This was a busy weekend for me. And I'm different from most (normal) people in that I actively avoid having busy weekends. One would think that having weekend plans was a good thing. But your Catholic Librarian is such a classic introvert. Choice: (a) go out for dinner and dancing with friends, or (b) stay home and knit dish cloths. The fact that I longed to do (b) on Friday means that I'm some sort of freak.

At any rate, I did go out and I did have a good time, despite my dish cloth intentions. I went to a local Arab cultural association event with my bellydance troupe for dinner, live Middle Eastern music, and dancing. It was super fun, and I was glad that I went. It's not easy for me to spontaneously dance in public, but I do what I can.

Saturday we awoke early and readied to take Henry to visit the Easter Bunny. We met up with some friends there, and their young son, Jude. We arrived first, and since the bunny was already set up and waiting, I hustled Hank right in line. Quickly, a theme became apparent.

A woman ahead of us was there with two small children - a little boy who looked to be around 15 months or so, and a little girl in the 3 year old contingent. The mother was combing their hair and trying to psych them up for a cheerful trip to the bunny's lap so that a good photo might be obtained. Each child was to receive one free photo with the bunny, and it is printed on the spot- a pretty good deal nowadays considering our shopping mall Santa wanted a minimum package purchase of $20 and no external cameras allowed.

So, the turn of the children ahead of us arrives. The mother grabbed the little boy out of his stroller and popped him onto the bunny's lap. Immediately, he burst into uncontrollable sobs and attempted an ill advised leap right off the bunny's knee. The bunny hung tight, but the little boy was not havin' it. Despite much cajoling from his mom and the picture taker, he would not be soothed. A picture was taken anyway, but I can't imagine that one's a keeper.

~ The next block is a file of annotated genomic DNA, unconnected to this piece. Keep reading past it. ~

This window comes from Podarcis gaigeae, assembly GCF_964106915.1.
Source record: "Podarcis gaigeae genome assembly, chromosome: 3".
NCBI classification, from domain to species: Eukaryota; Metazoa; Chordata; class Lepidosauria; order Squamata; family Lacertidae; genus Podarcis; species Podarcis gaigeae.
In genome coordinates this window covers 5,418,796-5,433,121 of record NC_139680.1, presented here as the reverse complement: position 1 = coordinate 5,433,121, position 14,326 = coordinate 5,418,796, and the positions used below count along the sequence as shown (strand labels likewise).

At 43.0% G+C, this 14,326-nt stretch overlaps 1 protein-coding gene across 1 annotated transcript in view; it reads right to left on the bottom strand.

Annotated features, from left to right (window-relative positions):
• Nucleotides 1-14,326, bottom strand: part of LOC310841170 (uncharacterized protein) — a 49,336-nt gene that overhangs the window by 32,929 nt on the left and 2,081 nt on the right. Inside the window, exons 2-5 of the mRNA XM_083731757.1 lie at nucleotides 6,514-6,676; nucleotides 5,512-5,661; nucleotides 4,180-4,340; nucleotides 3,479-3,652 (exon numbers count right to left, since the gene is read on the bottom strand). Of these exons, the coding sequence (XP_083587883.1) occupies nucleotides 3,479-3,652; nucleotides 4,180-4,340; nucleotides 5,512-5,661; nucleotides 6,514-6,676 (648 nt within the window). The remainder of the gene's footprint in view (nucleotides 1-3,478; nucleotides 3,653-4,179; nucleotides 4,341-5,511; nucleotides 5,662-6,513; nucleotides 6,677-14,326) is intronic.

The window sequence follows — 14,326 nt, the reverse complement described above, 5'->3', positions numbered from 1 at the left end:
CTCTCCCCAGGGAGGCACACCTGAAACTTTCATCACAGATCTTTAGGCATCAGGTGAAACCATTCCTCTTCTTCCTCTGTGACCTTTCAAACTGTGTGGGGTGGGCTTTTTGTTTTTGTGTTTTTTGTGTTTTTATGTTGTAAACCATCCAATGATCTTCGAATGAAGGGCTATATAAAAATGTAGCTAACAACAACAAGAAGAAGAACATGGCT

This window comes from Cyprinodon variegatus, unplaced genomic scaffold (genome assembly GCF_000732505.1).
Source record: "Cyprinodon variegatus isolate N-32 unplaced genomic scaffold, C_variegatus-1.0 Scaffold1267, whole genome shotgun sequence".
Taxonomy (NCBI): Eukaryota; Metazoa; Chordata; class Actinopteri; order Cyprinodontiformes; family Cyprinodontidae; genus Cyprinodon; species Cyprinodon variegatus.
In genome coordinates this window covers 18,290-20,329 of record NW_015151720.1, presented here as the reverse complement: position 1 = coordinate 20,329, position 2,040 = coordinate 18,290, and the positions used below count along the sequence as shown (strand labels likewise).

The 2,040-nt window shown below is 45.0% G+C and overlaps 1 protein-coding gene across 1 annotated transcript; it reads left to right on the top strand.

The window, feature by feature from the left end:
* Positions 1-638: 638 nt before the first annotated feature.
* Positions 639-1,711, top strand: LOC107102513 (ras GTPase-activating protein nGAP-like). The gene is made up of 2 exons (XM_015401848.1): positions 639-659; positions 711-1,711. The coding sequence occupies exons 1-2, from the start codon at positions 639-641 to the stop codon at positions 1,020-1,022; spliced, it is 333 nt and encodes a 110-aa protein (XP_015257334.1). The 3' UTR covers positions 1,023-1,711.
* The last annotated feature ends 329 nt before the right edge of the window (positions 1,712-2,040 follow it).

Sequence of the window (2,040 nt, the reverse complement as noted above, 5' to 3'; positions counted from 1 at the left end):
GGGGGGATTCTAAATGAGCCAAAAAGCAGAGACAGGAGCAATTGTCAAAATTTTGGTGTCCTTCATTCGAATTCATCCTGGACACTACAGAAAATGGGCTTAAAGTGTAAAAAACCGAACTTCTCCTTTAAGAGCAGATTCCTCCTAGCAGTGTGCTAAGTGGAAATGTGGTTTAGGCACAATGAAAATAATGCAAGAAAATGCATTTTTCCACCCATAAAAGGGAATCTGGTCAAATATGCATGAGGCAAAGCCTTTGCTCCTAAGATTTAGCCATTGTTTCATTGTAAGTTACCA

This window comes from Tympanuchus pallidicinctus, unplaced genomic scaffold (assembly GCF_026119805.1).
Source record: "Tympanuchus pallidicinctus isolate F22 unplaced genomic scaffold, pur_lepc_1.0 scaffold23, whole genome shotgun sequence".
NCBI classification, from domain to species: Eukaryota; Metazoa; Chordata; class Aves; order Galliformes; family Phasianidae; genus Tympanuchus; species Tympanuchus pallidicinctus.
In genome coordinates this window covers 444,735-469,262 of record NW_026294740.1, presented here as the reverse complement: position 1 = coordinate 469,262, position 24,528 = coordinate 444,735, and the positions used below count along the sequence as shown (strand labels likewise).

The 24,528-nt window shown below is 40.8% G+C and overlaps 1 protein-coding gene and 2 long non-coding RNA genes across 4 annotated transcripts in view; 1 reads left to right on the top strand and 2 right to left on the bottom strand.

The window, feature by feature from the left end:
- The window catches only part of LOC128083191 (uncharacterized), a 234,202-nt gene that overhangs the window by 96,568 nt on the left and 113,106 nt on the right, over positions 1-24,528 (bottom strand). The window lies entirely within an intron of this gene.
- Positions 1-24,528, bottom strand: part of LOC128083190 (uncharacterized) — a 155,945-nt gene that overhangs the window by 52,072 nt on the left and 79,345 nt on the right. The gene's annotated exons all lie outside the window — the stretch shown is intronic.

Finally, the mother wrenches him from the bunny and pushes his sister over. Before even coming into contact with the bunny, she screams, bursts into tears, and refuses to sit on his lap. I think the bunny was exhausted by time he got to Hank. Luckily, Hank hopped up, smiled for a picture, and hopped down to hurry over to the candy distribution area. His picture came out cute. As we were waiting for it to be printed, and for Jude to arrive, I kept glancing over to what was quickly becoming The Lap of Doom. Every time I looked, a sobbing child was being dragged over and pleaded with to please just take one nice picture with bunny.

And he was a cute bunny! No scary face to be had. Mike still talks about this picture of my nephew Nathaniel with the Easter Bunny when he was a baby. Nathaniel is beaming adorably on the lap of the most frightening looking Easter Bunny of all time. He looks as though he's still mulling over precisely how many Cadbury Eggs he's going to demand in exchange for the return of the baby, unharmed.

When Jude arrived, things didn't improve for our Easter Bunny. Jude was fine as well until he approached the bunny and then began screaming for intervention. I think the bunny likely needed a drink to soothe his hurt feelings by the end of the afternoon.

Thursday, March 25, 2010

Crazy day, and family musings...

I started the day off at the dentist. That's never the way you want to start a day, no? Just a routine cleaning, but I find "going to the dentist" right up there on my list of "things I'd like to put off as long as possible."

And, to top it off, on my way there, I experienced a problem that is notorious in all cold winter weather climates - the spring/summer road construction season. UGH. It's a limited window of weather that is warm enough to accommodate such work, and thus it begins in earnest near April and goes non-stop until October, when we're all weary from detours and beaten into single lane submission. Not pleasant. As well, when I reached for my planner - where I have my dentist's phone number written down, since I feared I may be late - I realized, for at least the 4th time since yesterday late afternoon, that I left my planner at work and that such an action is a huge mistake. Sigh.

But it went fine, and my pulled wisdom tooth seems to have healed nicely. I then drove into work (on a different route) while I called my sister Shauna'h on my cell phone and insisted that she talk to and entertain me until I arrived on campus. I get lonely in the car; it brightened my day :)